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Author Topic: Electrons - Need an Answer  (Read 4160 times)

Heronumber0

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Electrons - Need an Answer
« on: 29/03/2008 12:35:40 »
If metals consist of metallic bonding with positive ions surrounded by a  sea of delocalised electrons, what happens when a current flows across the metal? 

1  Do the electrons leave the ions that they surround and start moving round the circuit to return again?  If so , is the metallic bond weakened when they do so?

2. In graphite where each layer has delocalised electrons, are free electrons lost when they travel through a current?

Basically, where do electrons go when they travel an electrical circuit?  do they move at all or just pass on the energy like water carriers putting out a fire?

Why does the metallic bond hold so strong when electrons are migrating away from the ions, would the ions not repel each other.

Help please....I cannot find this information on Internet searches...



 

Offline graham.d

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Electrons - Need an Answer
« Reply #1 on: 29/03/2008 13:04:59 »
The answer is very similar to a bucket brigade idea when thinking of the total current flow. The electrons coming out of the wire are not the same electrons going in the other end. The electrons do move though, and there is a measure of how much they move in different materials -  look up "carrier mobility". They can move a lot in metals and, as you say, they can be thought of as a "sea" of electrons. However they don't move very fast or far; because there are a lot of them, even quite large currents are sustained by this large number of electrons moving quite slowly through a conductor. What charge comes out one end is being put in the other end so the total charge in the conductor is constant, but the individual electrons can take a long time to go through.

Semiconductors are more complex in that the number of carriers (which, unlike metals, can be electrons or "holes" - a lack of electrons in a continuum, and therefore behaving like a positive charge) is much smaller and their mobility is lower. I did not understand your question regarding graphite (carbon is a semiconductor) but wondered if you were referring to the physical structure impeding electron flow in one direction whilst allowing easier flow in others. I don't know the answer to that for graphite but I imagine that it could do so and produce a different ohmic resistance when current flow is across strata of graphite as opposed to along it. Certainly most crystalline semiconductors have differing carrier mobilities in different crystal planes.
 

Offline Pumblechook

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Electrons - Need an Answer
« Reply #2 on: 29/03/2008 13:10:36 »
The outer 'free' electrons move from atom to atom.  An individual electron doesn't move far or very fast (drift velocity) but the effect is very rapid almost like a line cars moving off slowly but the signal to move passes down the line very rapidly.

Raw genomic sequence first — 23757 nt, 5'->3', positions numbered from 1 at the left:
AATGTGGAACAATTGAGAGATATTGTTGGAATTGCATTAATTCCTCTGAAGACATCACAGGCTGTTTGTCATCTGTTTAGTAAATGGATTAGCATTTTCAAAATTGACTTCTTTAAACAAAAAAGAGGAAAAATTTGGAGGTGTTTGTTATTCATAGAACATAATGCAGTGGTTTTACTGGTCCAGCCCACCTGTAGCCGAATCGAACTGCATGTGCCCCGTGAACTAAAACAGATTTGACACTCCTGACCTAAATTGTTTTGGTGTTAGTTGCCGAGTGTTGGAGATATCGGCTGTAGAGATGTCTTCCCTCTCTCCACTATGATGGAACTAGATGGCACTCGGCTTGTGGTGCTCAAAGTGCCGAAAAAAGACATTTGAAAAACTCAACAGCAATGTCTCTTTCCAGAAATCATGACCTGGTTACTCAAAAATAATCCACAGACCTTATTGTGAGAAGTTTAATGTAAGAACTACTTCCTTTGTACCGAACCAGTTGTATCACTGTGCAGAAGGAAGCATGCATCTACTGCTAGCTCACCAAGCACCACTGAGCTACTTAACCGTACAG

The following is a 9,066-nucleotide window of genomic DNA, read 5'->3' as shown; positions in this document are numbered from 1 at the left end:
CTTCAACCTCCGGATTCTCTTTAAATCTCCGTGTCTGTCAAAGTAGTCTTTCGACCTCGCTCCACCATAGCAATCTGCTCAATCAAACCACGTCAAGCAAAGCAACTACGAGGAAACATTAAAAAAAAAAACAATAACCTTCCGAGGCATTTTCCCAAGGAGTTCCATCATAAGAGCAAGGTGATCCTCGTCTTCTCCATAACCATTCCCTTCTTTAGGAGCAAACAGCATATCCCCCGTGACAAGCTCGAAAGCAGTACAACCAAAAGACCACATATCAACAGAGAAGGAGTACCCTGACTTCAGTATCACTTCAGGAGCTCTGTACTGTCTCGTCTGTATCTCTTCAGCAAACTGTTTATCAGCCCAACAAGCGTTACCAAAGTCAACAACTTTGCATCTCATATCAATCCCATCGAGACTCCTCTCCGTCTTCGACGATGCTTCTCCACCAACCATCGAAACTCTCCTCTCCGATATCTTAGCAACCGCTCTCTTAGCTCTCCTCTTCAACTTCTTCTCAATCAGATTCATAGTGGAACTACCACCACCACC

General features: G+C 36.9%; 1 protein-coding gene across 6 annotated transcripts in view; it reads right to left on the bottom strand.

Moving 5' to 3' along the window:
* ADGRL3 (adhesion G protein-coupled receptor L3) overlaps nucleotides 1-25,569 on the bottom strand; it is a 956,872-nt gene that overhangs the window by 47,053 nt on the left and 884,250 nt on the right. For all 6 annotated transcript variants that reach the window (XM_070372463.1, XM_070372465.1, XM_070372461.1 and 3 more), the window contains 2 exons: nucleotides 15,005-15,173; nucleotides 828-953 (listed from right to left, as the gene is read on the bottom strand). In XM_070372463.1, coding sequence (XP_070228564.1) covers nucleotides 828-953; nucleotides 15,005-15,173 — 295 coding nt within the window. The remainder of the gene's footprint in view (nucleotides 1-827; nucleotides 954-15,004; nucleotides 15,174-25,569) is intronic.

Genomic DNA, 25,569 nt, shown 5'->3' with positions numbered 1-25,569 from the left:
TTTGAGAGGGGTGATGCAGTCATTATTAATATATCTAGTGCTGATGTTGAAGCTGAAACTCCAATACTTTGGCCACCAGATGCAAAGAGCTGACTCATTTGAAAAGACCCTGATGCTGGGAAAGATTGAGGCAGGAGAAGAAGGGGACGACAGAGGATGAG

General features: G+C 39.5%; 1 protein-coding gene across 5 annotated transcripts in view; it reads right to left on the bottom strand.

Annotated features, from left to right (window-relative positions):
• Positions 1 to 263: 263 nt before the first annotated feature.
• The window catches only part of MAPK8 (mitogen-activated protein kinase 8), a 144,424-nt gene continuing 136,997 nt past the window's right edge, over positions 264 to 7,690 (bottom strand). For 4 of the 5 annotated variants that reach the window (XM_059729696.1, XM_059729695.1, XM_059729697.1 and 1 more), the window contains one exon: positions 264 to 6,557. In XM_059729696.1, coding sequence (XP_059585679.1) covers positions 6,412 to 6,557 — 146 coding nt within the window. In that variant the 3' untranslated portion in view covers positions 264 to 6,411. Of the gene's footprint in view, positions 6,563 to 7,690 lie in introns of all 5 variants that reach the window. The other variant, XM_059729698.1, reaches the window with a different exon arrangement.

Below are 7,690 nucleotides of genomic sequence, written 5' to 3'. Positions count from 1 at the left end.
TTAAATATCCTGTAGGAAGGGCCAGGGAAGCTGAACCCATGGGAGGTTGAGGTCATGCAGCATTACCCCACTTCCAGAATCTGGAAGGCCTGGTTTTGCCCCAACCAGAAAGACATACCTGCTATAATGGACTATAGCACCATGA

The second post appeared (with a fuller reply) before I finished mine.  
 

Offline Supercryptid

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Electrons - Need an Answer
« Reply #3 on: 29/03/2008 17:40:30 »
The motion of the electrons seems to depend on the type of current as well: AC vs. DC.

http://en.wikipedia.org/wiki/Speed_of_electricity
 

lyner

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Electrons - Need an Answer
« Reply #4 on: 29/03/2008 23:12:42 »
I look at metallic bonding as the ultimate in covalent bonding. The equivalent of 'valence' electrons are shared by many of the surrounding atoms, instead of just one adjacent atom as in covalent bonding. The strength of metals is due to the fact that however the material is distorted, there are always atoms (+ions) nearby for the electrons to attract - no single bonds to break; they keep hanging on.
The drift velocity when a current flows is a matter of mm per second.
With alternating current, the effect of em induction means that only electrons near the surface actually move - the so-called skin effect. In a good conductor at a high frequency, the skin may be only a few atoms in depth.
 

Offline graham.d

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Electrons - Need an Answer
« Reply #5 on: 30/03/2008 12:14:17 »
As most people will think of alternating current as 50Hz or 60Hz it is fair to say that skin effect is fairly minimal at this frequency. It is really at much higher frequencies that this has a big effect.
 

lyner

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Electrons - Need an Answer
« Reply #6 on: 30/03/2008 22:08:08 »
At 50Hz the skin depth is several mm, depending upon the actual metal - it's still relevant for transmission using 50mm conductors but not in your home.
 

Offline graham.d

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Electrons - Need an Answer
« Reply #7 on: 31/03/2008 13:34:19 »
You are quite right. For 50Hz, up to 20mm diameter copper wire it makes only a few percent difference, but for 50mm wire it can add more than 50% on to the resistance. Transmission cable is not a solid copper tube, however, so the calculation is complex; really it has to be based on empirical data then. It certainly matters for power transmission.
 

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Electrons - Need an Answer
« Reply #7 on: 31/03/2008 13:34:19 »

 

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